The “Marketplace Morning Report” has been keeping tabs on arguably the biggest logistical operation in human history: COVID-19 vaccine distribution. Our latest check-in is with a nurse coordinating vaccine distribution in the Appalachian region of northeast Tennessee and southwest Virginia.
Jamie Swift is chief infection prevention officer at Ballad Health, a hospital and clinic group. She spoke with host David Brancaccio, and the following is an edited transcript of their conversation.
David Brancaccio: You have people 75 and older coming in now for their second booster shot. Tell me about a day in your life as you work to make that happen.
Jamie Swift: It really has been a team effort up here. We have, currently, what we’re calling community vaccination clinics. We have those set up not within our hospitals. They’re in different buildings and things that we have throughout the region. So, really just getting people in that appointment and getting them through their second dose. We know who came in for their first shot, they get an appointment to come in for their second shot, so the day and time they need to come back to that same location. And then we know if we’ve had people that haven’t shown up, and we will follow up with those individuals.
Brancaccio: It’s interesting you’ve got to do this across state lines — it does add some complexity.
Swift: Yeah, it is very different. They’re even in different phases. So Virginia is 65 and up; Tennessee is still 75 and up. Some are doing teachers, some are not. So it really is very different messaging. Even though we’re one organization, our sites are having to operate very differently as we follow the lead of the state health departments.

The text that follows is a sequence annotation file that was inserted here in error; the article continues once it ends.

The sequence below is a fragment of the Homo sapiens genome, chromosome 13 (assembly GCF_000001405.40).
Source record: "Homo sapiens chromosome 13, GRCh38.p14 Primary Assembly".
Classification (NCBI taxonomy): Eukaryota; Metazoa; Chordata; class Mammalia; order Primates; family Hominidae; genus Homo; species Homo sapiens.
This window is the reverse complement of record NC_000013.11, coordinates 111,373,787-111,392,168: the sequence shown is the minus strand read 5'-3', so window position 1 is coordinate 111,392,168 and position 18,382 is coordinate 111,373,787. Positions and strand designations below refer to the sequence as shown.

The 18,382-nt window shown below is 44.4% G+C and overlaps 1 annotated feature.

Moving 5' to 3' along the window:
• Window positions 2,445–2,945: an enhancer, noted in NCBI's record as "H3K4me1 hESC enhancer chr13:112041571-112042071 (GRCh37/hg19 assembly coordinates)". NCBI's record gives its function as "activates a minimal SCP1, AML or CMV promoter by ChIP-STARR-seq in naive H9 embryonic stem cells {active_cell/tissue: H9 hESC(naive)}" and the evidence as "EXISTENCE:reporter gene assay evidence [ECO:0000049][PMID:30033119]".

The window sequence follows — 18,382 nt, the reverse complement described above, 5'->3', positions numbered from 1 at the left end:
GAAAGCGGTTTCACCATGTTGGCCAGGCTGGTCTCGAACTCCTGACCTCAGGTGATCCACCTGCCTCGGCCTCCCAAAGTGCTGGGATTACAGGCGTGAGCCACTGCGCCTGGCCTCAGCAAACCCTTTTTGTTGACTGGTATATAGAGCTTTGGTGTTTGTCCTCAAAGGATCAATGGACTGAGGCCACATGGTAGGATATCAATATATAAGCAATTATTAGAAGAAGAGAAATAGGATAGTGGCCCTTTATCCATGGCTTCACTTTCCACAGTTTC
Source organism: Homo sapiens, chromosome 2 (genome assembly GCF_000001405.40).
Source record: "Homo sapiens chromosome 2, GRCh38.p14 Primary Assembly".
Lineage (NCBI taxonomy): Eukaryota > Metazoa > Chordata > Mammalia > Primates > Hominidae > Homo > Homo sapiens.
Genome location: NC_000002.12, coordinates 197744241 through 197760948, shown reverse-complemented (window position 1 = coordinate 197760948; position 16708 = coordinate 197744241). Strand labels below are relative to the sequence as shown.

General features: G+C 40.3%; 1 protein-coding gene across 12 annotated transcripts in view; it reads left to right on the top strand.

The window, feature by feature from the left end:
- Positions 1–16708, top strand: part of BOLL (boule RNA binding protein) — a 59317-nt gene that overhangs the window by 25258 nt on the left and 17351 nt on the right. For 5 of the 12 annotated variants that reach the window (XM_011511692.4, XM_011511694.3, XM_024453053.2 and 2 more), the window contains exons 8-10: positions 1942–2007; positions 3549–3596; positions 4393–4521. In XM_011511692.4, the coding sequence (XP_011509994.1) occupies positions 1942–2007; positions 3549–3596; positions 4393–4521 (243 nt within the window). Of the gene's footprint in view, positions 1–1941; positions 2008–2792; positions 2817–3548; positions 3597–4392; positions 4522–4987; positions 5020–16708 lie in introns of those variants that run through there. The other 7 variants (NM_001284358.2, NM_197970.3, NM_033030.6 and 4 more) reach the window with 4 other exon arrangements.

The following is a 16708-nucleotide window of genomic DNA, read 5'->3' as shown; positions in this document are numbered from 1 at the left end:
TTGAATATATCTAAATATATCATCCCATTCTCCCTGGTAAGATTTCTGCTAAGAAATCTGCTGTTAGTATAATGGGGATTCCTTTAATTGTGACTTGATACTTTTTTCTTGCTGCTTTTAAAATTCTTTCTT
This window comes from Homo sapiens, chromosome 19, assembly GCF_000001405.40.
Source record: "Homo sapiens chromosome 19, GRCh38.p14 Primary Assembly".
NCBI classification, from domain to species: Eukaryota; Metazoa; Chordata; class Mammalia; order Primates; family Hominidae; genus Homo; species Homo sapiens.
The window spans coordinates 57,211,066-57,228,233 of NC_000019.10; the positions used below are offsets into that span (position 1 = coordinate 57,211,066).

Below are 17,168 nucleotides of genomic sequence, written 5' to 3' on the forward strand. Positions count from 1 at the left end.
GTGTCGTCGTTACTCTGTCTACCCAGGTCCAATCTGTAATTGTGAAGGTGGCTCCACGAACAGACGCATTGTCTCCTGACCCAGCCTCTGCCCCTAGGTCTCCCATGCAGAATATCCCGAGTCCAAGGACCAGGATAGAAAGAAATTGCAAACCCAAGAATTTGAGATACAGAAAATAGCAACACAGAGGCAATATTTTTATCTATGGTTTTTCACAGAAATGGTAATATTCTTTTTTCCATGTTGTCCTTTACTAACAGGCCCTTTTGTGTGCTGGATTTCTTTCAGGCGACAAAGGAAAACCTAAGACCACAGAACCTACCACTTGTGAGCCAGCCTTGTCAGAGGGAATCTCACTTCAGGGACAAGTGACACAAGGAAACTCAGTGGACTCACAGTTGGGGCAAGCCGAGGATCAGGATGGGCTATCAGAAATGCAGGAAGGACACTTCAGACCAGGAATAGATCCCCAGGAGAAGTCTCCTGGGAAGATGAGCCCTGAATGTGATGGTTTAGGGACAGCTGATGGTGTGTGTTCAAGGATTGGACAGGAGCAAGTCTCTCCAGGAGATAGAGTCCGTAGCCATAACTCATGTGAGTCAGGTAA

Brancaccio: So we, over here, don’t have enough vaccine, here in parts of the East. Our region is not alone in this. Do you have enough there?
Swift: We do not. The demand far outweighs the supply at this point. So you know, at this point, we’re honestly having to stand down our community vaccination clinics, until we get more vaccines. So we’re finishing the second doses, those come automatically. We just don’t have any more first doses to offer in those clinics. We are having to pull back on the community vaccination clinics in Tennessee. In Virginia, we’re still able to keep those two sites open.
Brancaccio: What about the trained people you need to pull all this off? Because this is going to be going on for a while.
Swift: It is. When we open these community vaccination clinics, we actually reached out to several of our retired nurses. We’ve hired them back to just come in and work a few hours each day and give vaccines. And that’s been a great partnership with some of those nurses who were more than willing to help, but had retired and moved on and not really working at the bedside anymore.